worked with the innovative Polaroid SX-70 camera and an unlimited supply of film from its manufacturer and Edwin Land. He was the great American photographer responsible for innumerable books and works of art. The seventy-year-old photographer, who was in failing health at the time, was somehow given a new lease on life in his final years. The Polaroid SX-70 prints are the artist’s last photographs. He often referred to it as his “new toy”. And so he returned to some of his most enduring themes with the new format. (in 1973)
Walker Evans and His New Toy
He had been producing work for half a century by this time. The new instant film triggered a burst of creativity in the photographer, who was then 70. As said by photographer Gregory Crewdson,… “With the Polaroid SX-70, Evans exposed photography to its core essence; the art of seeing, selecting and capturing”.
He took up the Polaroid at the end of his career, decades of work behind him, and stated “nobody should touch a Polaroid until he’s over 60”. I’m sure he was smiling when he said that. In actuality, he viewed the Polaroid process like some people look at digital today. A little suspect. But despite his misgivings, the SX-70 became his obsession during the last years before his death in 1975.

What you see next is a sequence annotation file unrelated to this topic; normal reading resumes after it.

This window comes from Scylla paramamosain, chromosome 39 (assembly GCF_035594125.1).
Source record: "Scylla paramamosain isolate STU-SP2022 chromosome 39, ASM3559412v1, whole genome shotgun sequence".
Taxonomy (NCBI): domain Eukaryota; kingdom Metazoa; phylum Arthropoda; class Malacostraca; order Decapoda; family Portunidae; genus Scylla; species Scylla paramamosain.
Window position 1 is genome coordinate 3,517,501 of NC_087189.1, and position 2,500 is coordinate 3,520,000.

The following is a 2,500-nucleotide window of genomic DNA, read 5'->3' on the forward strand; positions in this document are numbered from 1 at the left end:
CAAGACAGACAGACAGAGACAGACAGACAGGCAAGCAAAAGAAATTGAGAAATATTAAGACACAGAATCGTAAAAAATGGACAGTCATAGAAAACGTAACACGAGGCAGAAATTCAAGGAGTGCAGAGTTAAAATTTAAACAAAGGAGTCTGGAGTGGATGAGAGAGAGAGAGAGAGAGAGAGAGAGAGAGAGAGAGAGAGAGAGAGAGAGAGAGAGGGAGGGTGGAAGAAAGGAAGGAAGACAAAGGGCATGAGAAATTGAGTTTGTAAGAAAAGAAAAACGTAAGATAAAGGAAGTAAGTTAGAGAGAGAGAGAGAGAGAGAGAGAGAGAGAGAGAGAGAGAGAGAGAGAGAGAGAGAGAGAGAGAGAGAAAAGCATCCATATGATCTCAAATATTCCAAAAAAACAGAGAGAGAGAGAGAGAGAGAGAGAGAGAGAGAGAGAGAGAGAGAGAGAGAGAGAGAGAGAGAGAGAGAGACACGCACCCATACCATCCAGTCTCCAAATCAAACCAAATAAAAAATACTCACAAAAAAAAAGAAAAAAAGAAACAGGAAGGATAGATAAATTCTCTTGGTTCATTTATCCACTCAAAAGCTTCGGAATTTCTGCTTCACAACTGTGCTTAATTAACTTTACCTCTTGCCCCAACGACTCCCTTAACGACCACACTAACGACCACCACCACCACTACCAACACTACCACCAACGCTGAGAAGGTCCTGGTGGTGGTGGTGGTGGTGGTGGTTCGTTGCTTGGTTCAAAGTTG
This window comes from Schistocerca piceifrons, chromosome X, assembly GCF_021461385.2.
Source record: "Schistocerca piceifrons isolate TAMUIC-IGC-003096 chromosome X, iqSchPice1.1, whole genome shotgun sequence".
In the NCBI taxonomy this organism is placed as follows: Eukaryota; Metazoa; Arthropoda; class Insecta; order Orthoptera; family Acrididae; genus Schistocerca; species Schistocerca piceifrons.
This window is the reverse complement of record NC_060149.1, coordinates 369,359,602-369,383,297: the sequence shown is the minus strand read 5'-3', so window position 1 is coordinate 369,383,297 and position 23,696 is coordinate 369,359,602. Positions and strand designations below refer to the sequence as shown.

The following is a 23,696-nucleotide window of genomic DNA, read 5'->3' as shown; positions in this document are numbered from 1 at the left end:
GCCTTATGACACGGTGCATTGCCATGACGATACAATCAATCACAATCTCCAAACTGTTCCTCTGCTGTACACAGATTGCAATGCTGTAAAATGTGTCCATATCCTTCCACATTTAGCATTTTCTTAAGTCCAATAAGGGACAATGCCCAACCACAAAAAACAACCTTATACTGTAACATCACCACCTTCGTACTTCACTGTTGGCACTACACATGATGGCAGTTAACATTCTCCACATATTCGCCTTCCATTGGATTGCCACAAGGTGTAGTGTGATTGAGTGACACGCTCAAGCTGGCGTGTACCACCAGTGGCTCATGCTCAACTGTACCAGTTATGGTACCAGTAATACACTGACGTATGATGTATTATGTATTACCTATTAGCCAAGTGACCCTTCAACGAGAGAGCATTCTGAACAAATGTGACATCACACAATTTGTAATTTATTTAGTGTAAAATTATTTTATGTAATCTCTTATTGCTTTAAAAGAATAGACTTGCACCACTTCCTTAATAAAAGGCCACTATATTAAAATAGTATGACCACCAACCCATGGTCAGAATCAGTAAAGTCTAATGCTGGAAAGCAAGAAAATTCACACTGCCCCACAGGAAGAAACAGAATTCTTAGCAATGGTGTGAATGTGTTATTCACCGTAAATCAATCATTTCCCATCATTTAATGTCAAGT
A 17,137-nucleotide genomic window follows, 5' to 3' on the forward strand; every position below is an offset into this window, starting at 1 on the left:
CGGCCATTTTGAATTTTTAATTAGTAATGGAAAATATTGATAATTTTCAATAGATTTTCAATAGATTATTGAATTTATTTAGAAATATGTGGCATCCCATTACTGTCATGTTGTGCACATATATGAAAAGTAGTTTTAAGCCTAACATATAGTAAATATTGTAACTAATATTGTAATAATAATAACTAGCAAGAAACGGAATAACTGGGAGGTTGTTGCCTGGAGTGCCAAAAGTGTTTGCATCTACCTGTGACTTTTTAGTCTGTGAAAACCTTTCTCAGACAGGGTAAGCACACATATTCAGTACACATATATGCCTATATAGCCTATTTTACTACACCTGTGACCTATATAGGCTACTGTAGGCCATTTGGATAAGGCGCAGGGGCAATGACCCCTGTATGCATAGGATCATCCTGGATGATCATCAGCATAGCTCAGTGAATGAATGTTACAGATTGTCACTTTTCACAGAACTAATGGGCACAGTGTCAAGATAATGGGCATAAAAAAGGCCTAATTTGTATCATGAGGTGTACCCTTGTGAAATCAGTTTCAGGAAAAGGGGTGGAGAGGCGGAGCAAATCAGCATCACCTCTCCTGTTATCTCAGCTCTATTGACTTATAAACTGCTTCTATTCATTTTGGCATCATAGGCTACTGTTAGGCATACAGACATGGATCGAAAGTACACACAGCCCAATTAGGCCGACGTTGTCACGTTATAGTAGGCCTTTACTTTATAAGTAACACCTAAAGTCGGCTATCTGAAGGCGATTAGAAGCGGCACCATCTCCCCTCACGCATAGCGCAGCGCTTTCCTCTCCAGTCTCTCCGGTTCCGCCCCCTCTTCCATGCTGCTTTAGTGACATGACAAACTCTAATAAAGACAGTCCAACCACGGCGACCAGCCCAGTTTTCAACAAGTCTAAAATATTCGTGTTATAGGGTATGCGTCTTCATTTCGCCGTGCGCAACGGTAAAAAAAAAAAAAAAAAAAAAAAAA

What is truly amazing is with failing health, and most of his exalted work behind him, he was able to take this new technology to its’ limit. In fact, he turned its technical limitations to his advantage. Its colors were surreal at best, but even with what some would consider a limitation, Evans produced photographs of great art and beauty. From his faded signs on brick walls to derelict farmhouses. With Walker Evans’s Polaroids, the images are somehow almost ghostly in nature. As unique and beautiful as his work on film. A glorifying obituary for the now dead technology of Polaroid itself. But thanks to Fujifilm, Lomo, Mint and Impossible Project, a true rebirth is taking place. With all the improvements in instant film since then, Walker Evans Polaroid images of 50 years ago still inspire. While the ‘Polaroids’ book is rare, it is truly one to have.